How to make the most of young Barolo?


Fairly late in the game, I have decided to get into Italian wines, including perhaps the most famous, Barolo.
At my age, and with my bank account, I cannot lay down wines to drink in 20+ years, or buy such wines at auction. Therefore, I have bought about two cases of wines from the past decade.

I have seen that some people open such young wines not hours, but days before drinking.
I’m seeking advice : a rule of thumb about opening/decanting times and would appreciate your input.
Obviously, parameters such as producer and vintage come into play here. So, let me be more specific. I’ve got mostly 13s (Terre Sovrane, Gianfranco Alessandria, Borgogno Cannubi) and 15s (Sandrone Le Vigne and Vajra Cosi de Rose).
I know that 16s are for the long haul.

A related question: is Barbaresco generally more early maturing than Barolo? If so, and because it looks that the wines are less expensive, that may be my ticket to enjoying great Nebbiolo.

Best regards,
Alex R.

Alex, I bought a wonderful Occhipinti Frappato (there’s a thread on it) from Univerre yesterday.

Not Barolo of course!

A lovely little caviste, we had been to the resto several times but not the shop.

Buy some 14 Barolo; that’s drinking well now and relatively cheap.

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There are good Barolos/Barbarescos that are not that expensive and drink well at a younger age, say 10 years or so after the vintage. A couple are Vajra Barolo Albe and Produttori del Barbaresco. Also, it is not that hard generally to find decently priced Barolo or Barbaresco with some age on them. In the US, there is a store in NYC called Chambers Street that often has some of these. Don’t know what is available in Bordeaux, but when traveling is easier why not just hop in a car and go to Barolo/Barbaresco.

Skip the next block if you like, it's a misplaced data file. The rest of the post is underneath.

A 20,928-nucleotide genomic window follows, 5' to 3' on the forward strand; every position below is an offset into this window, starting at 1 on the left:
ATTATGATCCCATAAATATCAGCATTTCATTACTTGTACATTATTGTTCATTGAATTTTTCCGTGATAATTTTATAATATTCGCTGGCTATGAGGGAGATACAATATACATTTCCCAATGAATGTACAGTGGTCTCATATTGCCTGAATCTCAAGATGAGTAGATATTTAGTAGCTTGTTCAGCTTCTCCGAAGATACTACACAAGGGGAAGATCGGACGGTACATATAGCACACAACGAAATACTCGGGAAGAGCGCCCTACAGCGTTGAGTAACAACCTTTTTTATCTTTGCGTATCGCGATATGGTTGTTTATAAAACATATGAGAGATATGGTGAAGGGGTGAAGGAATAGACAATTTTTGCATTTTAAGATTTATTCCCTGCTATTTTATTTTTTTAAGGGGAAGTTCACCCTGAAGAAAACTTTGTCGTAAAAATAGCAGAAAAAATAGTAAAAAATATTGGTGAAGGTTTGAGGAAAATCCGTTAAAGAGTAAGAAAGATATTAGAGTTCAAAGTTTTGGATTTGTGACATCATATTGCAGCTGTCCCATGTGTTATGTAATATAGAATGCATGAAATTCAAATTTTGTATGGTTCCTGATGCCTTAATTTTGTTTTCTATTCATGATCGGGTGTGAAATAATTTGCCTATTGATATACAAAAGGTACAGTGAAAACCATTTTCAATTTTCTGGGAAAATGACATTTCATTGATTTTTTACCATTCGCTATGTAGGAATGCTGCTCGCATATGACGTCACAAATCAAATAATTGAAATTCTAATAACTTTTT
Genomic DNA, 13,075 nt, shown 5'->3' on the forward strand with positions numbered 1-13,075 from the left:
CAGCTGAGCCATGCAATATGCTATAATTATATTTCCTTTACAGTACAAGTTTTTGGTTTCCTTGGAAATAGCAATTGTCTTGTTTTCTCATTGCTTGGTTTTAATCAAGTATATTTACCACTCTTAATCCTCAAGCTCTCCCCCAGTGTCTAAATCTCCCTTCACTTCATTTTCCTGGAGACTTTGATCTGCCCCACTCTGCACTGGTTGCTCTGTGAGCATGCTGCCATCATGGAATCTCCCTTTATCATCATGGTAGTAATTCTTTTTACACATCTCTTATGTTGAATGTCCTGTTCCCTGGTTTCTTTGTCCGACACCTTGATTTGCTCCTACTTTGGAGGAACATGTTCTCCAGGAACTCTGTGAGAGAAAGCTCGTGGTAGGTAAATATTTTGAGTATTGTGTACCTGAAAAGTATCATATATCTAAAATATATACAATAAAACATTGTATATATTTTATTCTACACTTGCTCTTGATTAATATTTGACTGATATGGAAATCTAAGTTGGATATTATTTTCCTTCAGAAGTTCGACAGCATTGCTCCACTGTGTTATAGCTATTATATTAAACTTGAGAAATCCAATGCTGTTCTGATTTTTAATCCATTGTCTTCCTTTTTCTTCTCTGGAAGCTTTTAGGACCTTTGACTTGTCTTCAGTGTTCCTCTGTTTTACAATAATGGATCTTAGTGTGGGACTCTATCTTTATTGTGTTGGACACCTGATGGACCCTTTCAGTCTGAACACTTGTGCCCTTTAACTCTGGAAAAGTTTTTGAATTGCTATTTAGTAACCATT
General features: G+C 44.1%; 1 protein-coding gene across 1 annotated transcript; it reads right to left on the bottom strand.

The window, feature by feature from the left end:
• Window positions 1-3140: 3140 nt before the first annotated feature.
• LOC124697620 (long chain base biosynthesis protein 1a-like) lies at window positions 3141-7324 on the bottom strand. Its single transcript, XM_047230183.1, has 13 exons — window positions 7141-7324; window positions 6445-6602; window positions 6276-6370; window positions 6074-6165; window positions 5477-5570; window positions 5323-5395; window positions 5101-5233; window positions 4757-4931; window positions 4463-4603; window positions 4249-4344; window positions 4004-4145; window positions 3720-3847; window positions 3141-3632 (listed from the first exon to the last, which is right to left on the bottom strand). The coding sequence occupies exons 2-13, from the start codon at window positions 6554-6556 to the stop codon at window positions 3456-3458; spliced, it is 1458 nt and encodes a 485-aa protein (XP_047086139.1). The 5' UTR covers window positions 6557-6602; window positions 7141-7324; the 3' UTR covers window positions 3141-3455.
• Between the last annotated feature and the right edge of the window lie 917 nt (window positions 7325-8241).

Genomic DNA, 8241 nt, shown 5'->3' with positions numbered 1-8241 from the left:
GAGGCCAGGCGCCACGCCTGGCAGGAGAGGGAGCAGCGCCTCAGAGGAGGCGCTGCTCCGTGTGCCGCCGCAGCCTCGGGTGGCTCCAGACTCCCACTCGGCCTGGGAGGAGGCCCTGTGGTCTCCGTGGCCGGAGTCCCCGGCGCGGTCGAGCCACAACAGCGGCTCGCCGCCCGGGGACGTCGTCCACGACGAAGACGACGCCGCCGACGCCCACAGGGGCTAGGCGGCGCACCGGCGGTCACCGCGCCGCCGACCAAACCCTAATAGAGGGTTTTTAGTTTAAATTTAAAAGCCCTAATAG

I’ve been drinking a number of 2016s including the Vajra Coste di Rose and Vajra Albe mentioned above. They’re good now with some air and great on day 2. Also agree the 2014s are even more approachable. For my taste, I don’t think there is need to age young Barolo for 10 or even 20+ years as was generally accepted for a long time.

I’d recommend pouring a glass and giving it an hour or so to breathe. Give the bottle a swirl, recork it and put it in the fridge for consumption the next day.

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Alex, I would say 2013 is a less approachable vintage than either 2015 or 2016, so I would probably drink those last. In general, even for more “top end” single vineyard barolos, both 2015 and 2016 can be drunk young, but they can have pretty austere tannin. That said, they will also keep for days - I had a Brovia Rocche over 3 days a a few weeks ago, and it certainly improved. Rather than 2014, which I think is a very varied vintage (Castiglione Falletto in particular suffered from very bad weather and many top producers didn’t even make single vineyard wines), I would suggest 2011. It, was, at the time, viewed as a lighter and less impressive vintage after the touted 2010, but it’s drinking very well now.

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Pop and pour them. Would not decant. I find they are the most giving right after opening, and much tighter even on the second night. Air really shuts down young Nebbiolo.